[Vision2020] ‘A Town Without Pity’

Art Deco art.deco.studios at gmail.com
Sat Aug 10 06:38:59 PDT 2013

  [image: The New York Times] <http://www.nytimes.com/>

August 9, 2013
‘A Town Without Pity’ By CHARLES M.

America was once the land of Lady Liberty, beckoning the world: “Give me
your tired, your poor, your huddled masses yearning to breathe free, the
wretched refuse of your teeming shore. Send these, the homeless,
tempest-tossed to me. I lift my lamp beside the golden door!”

No more.

Today’s America — at least as measured by the actions and inactions of the
pariahs who roam its halls of power and the people who put them there — is
insular, cruel and uncaring.

In this America, people blame welfare for creating poverty rather than for
mitigating the impact of it. An NBC News/Wall Street Journal poll in June
the No. 1 reason people gave for our continuing poverty crisis was:
“Too much welfare that prevents initiative.”

In this America, the House can — as it did in July — pass a farm bill that
left out the food stamp program at a time when a record number of
Americans, nearly 48 million, are depending on the benefits.

In this America, a land of immigrants, comprehensive immigration reform can
be stalled in The People’s Branch of government, and anti-reform
mouthpieces like Ann Coulter and Pat Buchanan can warn that immigration
reform will be the end of the country.

And in today’s America, poverty and homelessness can easily seep beneath
the wall we erect in our minds to define it.

A December report<http://usmayors.org/pressreleases/uploads/2012/1219-report-HH.pdf>by
the United States Conference of Mayors that surveyed 25 cities found
that all but 4 of them reported an increase in requests for emergency food
aid since 2011, and three-fourths of them expected those requests to
increase in 2013.

The report also found that 60 percent of the cities surveyed had seen an
increase in homelessness, and the same percentage of cities expected
homelessness to increase in 2013.

But poverty isn’t easily written off as an inner-city ailment. It has now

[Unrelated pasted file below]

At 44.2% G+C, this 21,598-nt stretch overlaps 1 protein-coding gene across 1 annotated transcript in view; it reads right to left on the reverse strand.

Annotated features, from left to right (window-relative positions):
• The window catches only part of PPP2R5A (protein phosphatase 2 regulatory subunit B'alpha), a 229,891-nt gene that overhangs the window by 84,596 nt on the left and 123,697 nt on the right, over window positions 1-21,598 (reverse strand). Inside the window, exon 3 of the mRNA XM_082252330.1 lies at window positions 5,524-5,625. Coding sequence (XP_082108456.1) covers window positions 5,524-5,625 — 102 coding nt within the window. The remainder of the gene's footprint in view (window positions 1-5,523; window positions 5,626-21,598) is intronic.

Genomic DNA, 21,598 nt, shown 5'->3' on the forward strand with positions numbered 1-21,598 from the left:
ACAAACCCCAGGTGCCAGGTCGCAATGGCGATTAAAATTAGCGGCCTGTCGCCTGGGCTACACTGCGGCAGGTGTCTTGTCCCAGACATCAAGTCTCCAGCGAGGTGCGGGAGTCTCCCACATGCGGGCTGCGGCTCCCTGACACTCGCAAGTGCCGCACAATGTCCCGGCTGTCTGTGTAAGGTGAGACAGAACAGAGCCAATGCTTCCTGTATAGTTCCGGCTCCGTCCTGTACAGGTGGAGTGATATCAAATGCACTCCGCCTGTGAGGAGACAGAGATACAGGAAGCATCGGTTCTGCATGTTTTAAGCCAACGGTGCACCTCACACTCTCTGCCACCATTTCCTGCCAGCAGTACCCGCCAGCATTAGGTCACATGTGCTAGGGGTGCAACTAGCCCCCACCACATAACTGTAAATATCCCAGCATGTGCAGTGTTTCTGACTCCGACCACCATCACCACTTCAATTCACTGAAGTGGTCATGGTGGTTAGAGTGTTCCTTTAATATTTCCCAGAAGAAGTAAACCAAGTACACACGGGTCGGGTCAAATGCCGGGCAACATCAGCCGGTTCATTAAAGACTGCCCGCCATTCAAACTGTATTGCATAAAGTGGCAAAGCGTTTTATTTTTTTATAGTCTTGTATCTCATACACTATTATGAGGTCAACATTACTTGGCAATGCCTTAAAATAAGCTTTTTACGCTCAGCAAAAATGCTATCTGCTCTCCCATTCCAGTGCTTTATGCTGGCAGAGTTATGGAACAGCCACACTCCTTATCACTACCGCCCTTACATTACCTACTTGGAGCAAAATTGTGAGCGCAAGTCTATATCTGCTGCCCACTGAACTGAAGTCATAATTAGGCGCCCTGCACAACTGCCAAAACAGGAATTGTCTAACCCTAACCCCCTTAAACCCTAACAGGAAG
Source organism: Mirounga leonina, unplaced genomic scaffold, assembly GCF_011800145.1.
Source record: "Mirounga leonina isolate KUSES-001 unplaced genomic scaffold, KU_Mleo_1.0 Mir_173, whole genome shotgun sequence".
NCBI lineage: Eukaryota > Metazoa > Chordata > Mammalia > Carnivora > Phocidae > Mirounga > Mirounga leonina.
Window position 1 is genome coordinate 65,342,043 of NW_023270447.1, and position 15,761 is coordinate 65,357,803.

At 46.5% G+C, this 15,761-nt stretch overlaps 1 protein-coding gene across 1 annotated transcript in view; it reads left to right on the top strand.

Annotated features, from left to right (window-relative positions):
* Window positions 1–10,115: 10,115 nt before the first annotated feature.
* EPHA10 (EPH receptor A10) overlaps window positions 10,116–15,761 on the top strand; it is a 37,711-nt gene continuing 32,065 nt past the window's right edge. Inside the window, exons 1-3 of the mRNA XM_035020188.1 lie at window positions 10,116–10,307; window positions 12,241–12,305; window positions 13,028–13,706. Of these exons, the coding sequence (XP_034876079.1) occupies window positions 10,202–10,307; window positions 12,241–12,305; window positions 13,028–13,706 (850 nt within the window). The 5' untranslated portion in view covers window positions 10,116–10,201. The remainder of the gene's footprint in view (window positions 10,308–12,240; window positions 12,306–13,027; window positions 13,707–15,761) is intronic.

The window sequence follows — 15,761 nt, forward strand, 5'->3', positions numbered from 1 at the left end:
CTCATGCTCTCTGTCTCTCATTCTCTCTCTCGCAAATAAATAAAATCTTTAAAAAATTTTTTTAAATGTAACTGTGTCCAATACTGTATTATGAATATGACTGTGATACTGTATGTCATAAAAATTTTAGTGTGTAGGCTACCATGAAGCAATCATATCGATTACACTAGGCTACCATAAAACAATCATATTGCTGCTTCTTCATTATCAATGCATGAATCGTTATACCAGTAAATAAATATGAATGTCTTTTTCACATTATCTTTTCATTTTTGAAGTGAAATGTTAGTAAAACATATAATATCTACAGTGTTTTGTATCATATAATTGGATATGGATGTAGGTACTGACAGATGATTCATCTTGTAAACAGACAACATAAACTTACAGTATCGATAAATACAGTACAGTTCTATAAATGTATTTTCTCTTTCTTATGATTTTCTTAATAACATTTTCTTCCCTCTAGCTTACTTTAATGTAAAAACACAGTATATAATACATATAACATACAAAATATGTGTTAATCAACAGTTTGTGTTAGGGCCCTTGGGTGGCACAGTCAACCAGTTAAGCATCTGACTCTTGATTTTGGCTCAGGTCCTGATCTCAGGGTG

become a suburban problem. A
week by the Brookings Institution found that “during the 2000s, major
metropolitan suburbs became home to the largest and fastest-growing poor
population in America.”

Nor can economic insecurity be written off as a minorities-only issue.
According to survey<http://bigstory.ap.org/article/exclusive-4-5-us-face-near-poverty-no-work-0>results
published last month by The Associated Press:

“Nonwhites still have a higher risk of being economically insecure, at 90
percent. But compared with the official poverty rate, some of the biggest
jumps under the newer measure are among whites, with more than 76 percent
enduring periods of joblessness, life on welfare or near-poverty.”

How did we come to such a pass? Why aren’t more politicians —  and people
in general — expressing outrage and showing empathy?

Part of our current condition is obviously partisan. Republicans have
become the party of “blame the victim.” Whatever your lesser lot in life,
it’s completely within your means to correct, according to their logic.
Poverty, hunger, homelessness and desperation aren’t violence to the spirit
but motivation to the will. If you want more and you work harder, all your
problems will disappear. Sink or swim. Pull yourself up. Get over it. Of
course, that narrow conservative doctrine denies a broader reality: that
there are working poor and chronically unemployed — people who do want and
who do work and who do want to work, but who remain stuck on the lowest
rungs of the economic ladder.

In this regard, Republicans have all but abandoned the idea of
compassionate conservatism and are diving headlong into callous

But another problem may be more broad-based: the way that many Americans
look at the poor with disgust.

As Susan Fiske, a Princeton professor who has studied people’s attitudes
toward the poor for more than a decade, told me on Friday:

“The stereotypes of poor people in the United States are among the most
negative prejudices that we have. And people basically view particularly
homeless people as having no redeeming qualities — there’s not the
competence for anything, not having good intentions and not being

Fiske’s research shows that people respond not only to the poor and
homeless with revulsion, but they also react negatively to people they
perceive as undocumented immigrants — essentially anyone without an

If some people’s impulse is to turn up a nose rather than extend a hand, no
wonder we send so many lawmakers empty of empathy to Congress. No wonder
more people don’t demand that Congress stand up for the least among us
rather than on them.

As Fiske so aptly put it: “It seems like Washington is a place without pity
right now. A town without pity.”


I invite you to join me on Facebook
<http://www.facebook.com/CharlesMBlow>and follow me on
Twitter <http://twitter.com/CharlesMBlow>, or e-mail me at
chblow at nytimes.com.

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Art Deco (Wayne A. Fox)
art.deco.studios at gmail.com
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